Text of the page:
How to Diagnose a Car That Turns Over But Won't Start

by Contributor

A car that turns over but won't start can be a real headache and leave you searching for a solution. With most vehicles, there is a specific testing algorithm that you can follow to diagnose the cause of an engine that turns over but won't start. Here's what you need to do to find out the cause of your problem, and get your car back on the road.

Make sure that you have enough gas in your car. This sounds like common sense but many people don't think to check this before wondering why their car won't start. Try to refill your tank when it is no less than one quarter full, or you risk getting stalled or stuck somewhere.

Verify that the battery has a full charge. A battery with a low or partial charge can cause the engine to crank too slow preventing it from starting. Sometimes a jump will fix this problem, but if your battery is more than five years old you should consider replacing it, especially if winter is only a few months away.

Check to see if your fuel pump is turning on. This can easily be done by putting your key in the ignition, turning it to the "on" position, and listening carefully with your ear pointed toward the back seat. If your fuel pump is working you will here an electric "whirring" noise for about 2 seconds every time you cycle the key on and off. If you hear nothing then your fuel pump is faulty or not getting any power.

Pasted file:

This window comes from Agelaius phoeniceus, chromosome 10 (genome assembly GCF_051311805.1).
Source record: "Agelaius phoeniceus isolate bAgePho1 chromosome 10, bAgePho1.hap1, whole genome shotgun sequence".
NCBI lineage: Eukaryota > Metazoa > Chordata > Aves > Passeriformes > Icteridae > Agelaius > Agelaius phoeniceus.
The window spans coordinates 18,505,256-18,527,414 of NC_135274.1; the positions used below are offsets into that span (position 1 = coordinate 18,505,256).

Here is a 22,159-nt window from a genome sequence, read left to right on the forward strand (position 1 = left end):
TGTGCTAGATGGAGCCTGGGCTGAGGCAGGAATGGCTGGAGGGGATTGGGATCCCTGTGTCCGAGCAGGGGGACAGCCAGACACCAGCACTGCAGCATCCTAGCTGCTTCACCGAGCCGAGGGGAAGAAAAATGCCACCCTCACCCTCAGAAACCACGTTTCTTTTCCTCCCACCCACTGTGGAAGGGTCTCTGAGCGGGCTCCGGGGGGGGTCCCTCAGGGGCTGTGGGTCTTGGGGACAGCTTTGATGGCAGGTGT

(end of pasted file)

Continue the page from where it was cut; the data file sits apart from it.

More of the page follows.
Find out if the engine is getting gas to it. Sometimes a plugged fuel filter or a problem with the fuel injectors can prevent the engine from getting any gasoline. To check this remove the air cleaner and smell inside the throttle body or air cleaner housing. If the engine is getting enough gas you should be able to sense a strong gasoline smell due to the amount of uncombusted fuel left inside the intake manifold.

Determine whether the spark plugs are firing. If there is plenty of gas but no spark, the engine will crank but not start. Unplug one of the spark plug wires and plug in a spark tester. Have a friend get in the car and crank the engine while you watch to see if the spark tester illuminates. You can usually purchase a spark tester at an auto parts store for about ten dollars.

Tips

  • check Be very careful when working on any type of vehicle. Make sure that you are wearing safety glasses and follow every possible safety precaution.
  • check If you can't figure out why your car won't start after following the above steps, it could be an advanced computer or engine problem. In this case, it's best to consult a professionally trained mechanic to avoid doing damage to your engine or any of your car's components.

About the Author

This article was written by the It Still Runs team, copy edited and fact checked through a multi-point auditing system, in efforts to ensure our readers only receive the best information. To submit your questions or ideas, or to simply learn more about It Still Runs, contact us.

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